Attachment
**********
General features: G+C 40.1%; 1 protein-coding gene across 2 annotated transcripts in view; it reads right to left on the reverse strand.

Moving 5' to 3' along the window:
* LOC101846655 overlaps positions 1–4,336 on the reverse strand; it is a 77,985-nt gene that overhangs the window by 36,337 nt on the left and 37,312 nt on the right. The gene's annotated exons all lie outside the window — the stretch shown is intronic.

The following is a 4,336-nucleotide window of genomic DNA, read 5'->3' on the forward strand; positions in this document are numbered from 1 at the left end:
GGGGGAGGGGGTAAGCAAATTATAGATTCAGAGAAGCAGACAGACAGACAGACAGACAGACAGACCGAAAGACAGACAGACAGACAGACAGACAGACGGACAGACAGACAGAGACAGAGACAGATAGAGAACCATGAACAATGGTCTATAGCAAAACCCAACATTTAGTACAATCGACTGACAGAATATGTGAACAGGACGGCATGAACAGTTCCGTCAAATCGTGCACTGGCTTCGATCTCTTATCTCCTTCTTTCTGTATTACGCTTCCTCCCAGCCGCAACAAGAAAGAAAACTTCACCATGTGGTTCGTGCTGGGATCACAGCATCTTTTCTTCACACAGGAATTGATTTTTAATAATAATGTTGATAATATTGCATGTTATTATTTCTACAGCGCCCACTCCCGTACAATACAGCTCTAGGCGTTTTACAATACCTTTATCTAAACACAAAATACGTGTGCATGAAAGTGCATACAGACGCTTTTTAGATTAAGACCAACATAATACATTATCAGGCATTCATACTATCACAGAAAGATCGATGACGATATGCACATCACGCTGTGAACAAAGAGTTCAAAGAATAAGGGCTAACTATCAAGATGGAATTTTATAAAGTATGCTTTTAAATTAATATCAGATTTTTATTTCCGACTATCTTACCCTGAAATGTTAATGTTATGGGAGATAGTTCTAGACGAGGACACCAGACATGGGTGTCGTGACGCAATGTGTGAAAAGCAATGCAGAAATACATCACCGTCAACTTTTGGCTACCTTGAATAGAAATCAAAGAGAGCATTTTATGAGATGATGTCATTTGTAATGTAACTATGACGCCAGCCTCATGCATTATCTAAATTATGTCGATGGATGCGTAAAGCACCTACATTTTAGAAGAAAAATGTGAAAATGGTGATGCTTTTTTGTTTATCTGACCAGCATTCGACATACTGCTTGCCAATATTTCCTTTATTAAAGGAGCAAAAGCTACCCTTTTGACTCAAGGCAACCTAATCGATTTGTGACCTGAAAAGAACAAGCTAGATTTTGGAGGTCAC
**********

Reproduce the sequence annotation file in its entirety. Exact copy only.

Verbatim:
General features: G+C 40.1%; 1 protein-coding gene across 2 annotated transcripts in view; it reads right to left on the reverse strand.

Moving 5' to 3' along the window:
* LOC101846655 overlaps positions 1–4,336 on the reverse strand; it is a 77,985-nt gene that overhangs the window by 36,337 nt on the left and 37,312 nt on the right. The gene's annotated exons all lie outside the window — the stretch shown is intronic.

The following is a 4,336-nucleotide window of genomic DNA, read 5'->3' on the forward strand; positions in this document are numbered from 1 at the left end:
GGGGGAGGGGGTAAGCAAATTATAGATTCAGAGAAGCAGACAGACAGACAGACAGACAGACAGACCGAAAGACAGACAGACAGACAGACAGACAGACGGACAGACAGACAGAGACAGAGACAGATAGAGAACCATGAACAATGGTCTATAGCAAAACCCAACATTTAGTACAATCGACTGACAGAATATGTGAACAGGACGGCATGAACAGTTCCGTCAAATCGTGCACTGGCTTCGATCTCTTATCTCCTTCTTTCTGTATTACGCTTCCTCCCAGCCGCAACAAGAAAGAAAACTTCACCATGTGGTTCGTGCTGGGATCACAGCATCTTTTCTTCACACAGGAATTGATTTTTAATAATAATGTTGATAATATTGCATGTTATTATTTCTACAGCGCCCACTCCCGTACAATACAGCTCTAGGCGTTTTACAATACCTTTATCTAAACACAAAATACGTGTGCATGAAAGTGCATACAGACGCTTTTTAGATTAAGACCAACATAATACATTATCAGGCATTCATACTATCACAGAAAGATCGATGACGATATGCACATCACGCTGTGAACAAAGAGTTCAAAGAATAAGGGCTAACTATCAAGATGGAATTTTATAAAGTATGCTTTTAAATTAATATCAGATTTTTATTTCCGACTATCTTACCCTGAAATGTTAATGTTATGGGAGATAGTTCTAGACGAGGACACCAGACATGGGTGTCGTGACGCAATGTGTGAAAAGCAATGCAGAAATACATCACCGTCAACTTTTGGCTACCTTGAATAGAAATCAAAGAGAGCATTTTATGAGATGATGTCATTTGTAATGTAACTATGACGCCAGCCTCATGCATTATCTAAATTATGTCGATGGATGCGTAAAGCACCTACATTTTAGAAGAAAAATGTGAAAATGGTGATGCTTTTTTGTTTATCTGACCAGCATTCGACATACTGCTTGCCAATATTTCCTTTATTAAAGGAGCAAAAGCTACCCTTTTGACTCAAGGCAACCTAATCGATTTGTGACCTGAAAAGAACAAGCTAGATTTTGGAGGTCAC